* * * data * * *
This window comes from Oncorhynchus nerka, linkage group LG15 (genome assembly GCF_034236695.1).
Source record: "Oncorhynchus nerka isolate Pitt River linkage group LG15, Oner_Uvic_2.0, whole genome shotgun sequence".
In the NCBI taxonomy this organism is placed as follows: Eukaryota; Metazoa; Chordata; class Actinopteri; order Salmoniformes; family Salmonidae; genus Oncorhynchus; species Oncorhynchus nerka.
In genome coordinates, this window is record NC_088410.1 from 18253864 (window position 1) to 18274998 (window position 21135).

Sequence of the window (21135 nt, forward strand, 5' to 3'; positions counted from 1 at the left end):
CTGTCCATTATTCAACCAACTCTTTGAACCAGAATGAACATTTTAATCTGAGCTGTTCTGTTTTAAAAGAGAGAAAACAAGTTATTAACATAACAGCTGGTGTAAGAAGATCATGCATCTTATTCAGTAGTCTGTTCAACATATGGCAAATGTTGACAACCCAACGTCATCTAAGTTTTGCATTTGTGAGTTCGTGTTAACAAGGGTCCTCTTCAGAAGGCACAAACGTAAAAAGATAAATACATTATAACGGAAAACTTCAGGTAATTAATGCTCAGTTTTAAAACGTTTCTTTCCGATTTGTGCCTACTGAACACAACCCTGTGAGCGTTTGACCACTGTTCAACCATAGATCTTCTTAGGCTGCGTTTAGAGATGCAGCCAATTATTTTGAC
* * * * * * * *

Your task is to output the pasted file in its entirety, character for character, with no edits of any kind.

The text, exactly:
This window comes from Oncorhynchus nerka, linkage group LG15 (genome assembly GCF_034236695.1).
Source record: "Oncorhynchus nerka isolate Pitt River linkage group LG15, Oner_Uvic_2.0, whole genome shotgun sequence".
In the NCBI taxonomy this organism is placed as follows: Eukaryota; Metazoa; Chordata; class Actinopteri; order Salmoniformes; family Salmonidae; genus Oncorhynchus; species Oncorhynchus nerka.
In genome coordinates, this window is record NC_088410.1 from 18253864 (window position 1) to 18274998 (window position 21135).

Sequence of the window (21135 nt, forward strand, 5' to 3'; positions counted from 1 at the left end):
CTGTCCATTATTCAACCAACTCTTTGAACCAGAATGAACATTTTAATCTGAGCTGTTCTGTTTTAAAAGAGAGAAAACAAGTTATTAACATAACAGCTGGTGTAAGAAGATCATGCATCTTATTCAGTAGTCTGTTCAACATATGGCAAATGTTGACAACCCAACGTCATCTAAGTTTTGCATTTGTGAGTTCGTGTTAACAAGGGTCCTCTTCAGAAGGCACAAACGTAAAAAGATAAATACATTATAACGGAAAACTTCAGGTAATTAATGCTCAGTTTTAAAACGTTTCTTTCCGATTTGTGCCTACTGAACACAACCCTGTGAGCGTTTGACCACTGTTCAACCATAGATCTTCTTAGGCTGCGTTTAGAGATGCAGCCAATTATTTTGAC